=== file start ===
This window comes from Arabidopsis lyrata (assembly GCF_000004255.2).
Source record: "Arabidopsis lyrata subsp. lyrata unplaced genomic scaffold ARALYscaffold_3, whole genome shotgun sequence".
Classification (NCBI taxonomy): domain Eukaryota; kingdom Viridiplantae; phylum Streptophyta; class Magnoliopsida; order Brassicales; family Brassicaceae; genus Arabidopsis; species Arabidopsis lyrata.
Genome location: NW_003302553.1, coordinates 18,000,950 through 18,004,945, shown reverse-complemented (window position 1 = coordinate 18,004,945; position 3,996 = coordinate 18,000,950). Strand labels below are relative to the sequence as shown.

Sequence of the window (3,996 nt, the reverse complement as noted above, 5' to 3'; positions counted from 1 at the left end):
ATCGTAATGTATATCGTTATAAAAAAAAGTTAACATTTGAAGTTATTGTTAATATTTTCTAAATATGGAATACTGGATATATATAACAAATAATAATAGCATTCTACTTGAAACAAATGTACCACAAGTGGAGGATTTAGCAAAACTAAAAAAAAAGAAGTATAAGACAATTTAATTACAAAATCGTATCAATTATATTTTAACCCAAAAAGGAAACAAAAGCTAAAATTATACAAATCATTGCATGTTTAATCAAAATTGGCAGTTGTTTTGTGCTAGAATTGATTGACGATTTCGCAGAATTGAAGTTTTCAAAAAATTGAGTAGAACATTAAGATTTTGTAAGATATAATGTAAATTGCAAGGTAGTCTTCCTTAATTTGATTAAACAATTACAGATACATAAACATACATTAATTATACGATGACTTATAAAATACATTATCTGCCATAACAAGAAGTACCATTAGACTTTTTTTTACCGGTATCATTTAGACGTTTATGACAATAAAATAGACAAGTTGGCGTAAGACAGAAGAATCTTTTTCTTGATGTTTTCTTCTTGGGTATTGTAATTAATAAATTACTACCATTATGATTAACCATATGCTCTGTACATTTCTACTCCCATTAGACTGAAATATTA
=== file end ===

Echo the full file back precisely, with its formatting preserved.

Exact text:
This window comes from Arabidopsis lyrata (assembly GCF_000004255.2).
Source record: "Arabidopsis lyrata subsp. lyrata unplaced genomic scaffold ARALYscaffold_3, whole genome shotgun sequence".
Classification (NCBI taxonomy): domain Eukaryota; kingdom Viridiplantae; phylum Streptophyta; class Magnoliopsida; order Brassicales; family Brassicaceae; genus Arabidopsis; species Arabidopsis lyrata.
Genome location: NW_003302553.1, coordinates 18,000,950 through 18,004,945, shown reverse-complemented (window position 1 = coordinate 18,004,945; position 3,996 = coordinate 18,000,950). Strand labels below are relative to the sequence as shown.

Sequence of the window (3,996 nt, the reverse complement as noted above, 5' to 3'; positions counted from 1 at the left end):
ATCGTAATGTATATCGTTATAAAAAAAAGTTAACATTTGAAGTTATTGTTAATATTTTCTAAATATGGAATACTGGATATATATAACAAATAATAATAGCATTCTACTTGAAACAAATGTACCACAAGTGGAGGATTTAGCAAAACTAAAAAAAAAGAAGTATAAGACAATTTAATTACAAAATCGTATCAATTATATTTTAACCCAAAAAGGAAACAAAAGCTAAAATTATACAAATCATTGCATGTTTAATCAAAATTGGCAGTTGTTTTGTGCTAGAATTGATTGACGATTTCGCAGAATTGAAGTTTTCAAAAAATTGAGTAGAACATTAAGATTTTGTAAGATATAATGTAAATTGCAAGGTAGTCTTCCTTAATTTGATTAAACAATTACAGATACATAAACATACATTAATTATACGATGACTTATAAAATACATTATCTGCCATAACAAGAAGTACCATTAGACTTTTTTTTACCGGTATCATTTAGACGTTTATGACAATAAAATAGACAAGTTGGCGTAAGACAGAAGAATCTTTTTCTTGATGTTTTCTTCTTGGGTATTGTAATTAATAAATTACTACCATTATGATTAACCATATGCTCTGTACATTTCTACTCCCATTAGACTGAAATATTA